• A priori the points PL and PB, and PF and PH, can be displaced w.r.t. PA and PG, respectively, but a priori only pair-wise by the same amount in opposite directions. The bigger this displacement is, the more tweaking needs to be performed to obtain a geometrically closed ring.
  • If absolutely needed, a single point PL, PB, PF or PH could also be displaced alone. The bigger this displacement is, the more tweaking needs to be performed to obtain a geometrically closed ring.
  • Access shafts in long straight sections can be displaced along the collider tunnel trace (not pratical, in particular at experiment points with their high affluence).
  • Access shafts are per default located inside the tunnel perimeter, for radiation but also for better accessibililty. In specific cases ("no plot found"), the access shaft, but also the whole service cavern, could be placed outside the perimeter. However, this requires a detailed engineering study to ensure good access to the machine for personnel and material.

  • Concerning FCC to LHC and SPS transfer lines, a dedicated section on CERN transfer lines provides information with maps.

Flexibility from infrastructure

Questions to infrastructure WPs (VM, 7.10.2020):

  • Surface site/acces shaft displacements (configuration A: lateral/sideways w.r.t. the machine, with symmetric connection at the nominal point; configuration B: longitudinally along the machine, with asymmetric connection) - feasible or not, impact (technical, operational, cost-wise), distance limit ? For configurations A and B see scheme.
  • Shaft depth - maximum possible, impact ("technology jumps") ?
  • Tilt of machine plane - maximum possible, impact ?
  • Access to machine tunnel from outside of the ring, technical gallery outside of the ring (configuration C) - feasible ?
  • Access to machine through stub tunnel or technical gallery - maximum length ?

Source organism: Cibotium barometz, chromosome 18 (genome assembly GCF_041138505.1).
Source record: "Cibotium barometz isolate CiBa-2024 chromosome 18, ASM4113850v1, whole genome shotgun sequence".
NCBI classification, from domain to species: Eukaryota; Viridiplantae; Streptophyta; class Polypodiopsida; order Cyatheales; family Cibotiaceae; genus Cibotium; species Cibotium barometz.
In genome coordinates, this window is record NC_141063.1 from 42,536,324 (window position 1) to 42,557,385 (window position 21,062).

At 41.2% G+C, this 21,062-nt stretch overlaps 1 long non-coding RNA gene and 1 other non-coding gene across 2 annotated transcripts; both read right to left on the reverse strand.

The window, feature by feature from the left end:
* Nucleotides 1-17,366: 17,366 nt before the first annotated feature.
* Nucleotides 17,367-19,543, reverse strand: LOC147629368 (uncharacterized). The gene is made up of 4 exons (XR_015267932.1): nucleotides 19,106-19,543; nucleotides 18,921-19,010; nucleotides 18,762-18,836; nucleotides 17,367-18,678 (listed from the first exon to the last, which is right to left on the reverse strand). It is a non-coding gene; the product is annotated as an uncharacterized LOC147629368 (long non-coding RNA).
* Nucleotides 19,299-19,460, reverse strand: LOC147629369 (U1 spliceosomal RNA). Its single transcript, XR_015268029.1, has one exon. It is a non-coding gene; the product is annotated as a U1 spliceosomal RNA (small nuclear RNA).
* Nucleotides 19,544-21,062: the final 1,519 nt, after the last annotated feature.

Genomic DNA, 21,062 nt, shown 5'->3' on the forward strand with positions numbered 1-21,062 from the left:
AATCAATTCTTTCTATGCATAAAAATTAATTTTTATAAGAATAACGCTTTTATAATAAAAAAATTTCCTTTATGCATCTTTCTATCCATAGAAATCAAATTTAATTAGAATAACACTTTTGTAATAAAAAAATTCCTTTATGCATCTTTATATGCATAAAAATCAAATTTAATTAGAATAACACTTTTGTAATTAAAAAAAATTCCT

• Access through machine tunnel - maximum length ?
  • Difference in replies between FCC-ee and FCC-hh ?

Cryogenics (LT, 7.10.2020)

It is recommended to maintain symmetry to keep the cryoplants and QRL identical; consequently, configuration A is preferred over B (although B is technically not excluded). Configuration A will require longer distribution lines (one per cryoplant) which could be locally (in the stub tunnel) larger than the QRL in the machine tunnel. The cost impact shall be balanced with the advantages from such a displacement.

For memory, the stub tunnel at LHC Pt. 7 is 375 m long. Pt. 7 is used to store He but is not a cryogenic supply point.

Radiation protection (MW, 7.10.2020)

An objective for FCC is to allow access at the shaft bottoms at all times, to enable permanent access for maintenance of the lift and other infrastructure installed underground in radiation-safe areas. Therefore, access control systems to access accelerator areas will only be installed underground.

All configurations (A, B, C) should be feasible. It will be seen in each individual case where the delimitation between the accelerator area and the permanently accessible underground area can be drawn. This will depend on the space needed for the accessible area and the potential integration of chicanes, if required.

Configuration C: for access tunnels passing above or beneath the main accelerator tunnel, a distance of 10 m is considered safe (this shall be confirmed before a detailed underground layout is released for construction design). Specific cases can be studied.

Configuration A: depending on the distance between the shaft bottom and the main tunnel additional chicanes might not be needed. RP does not reuqire to join the main tunnel symmetrically.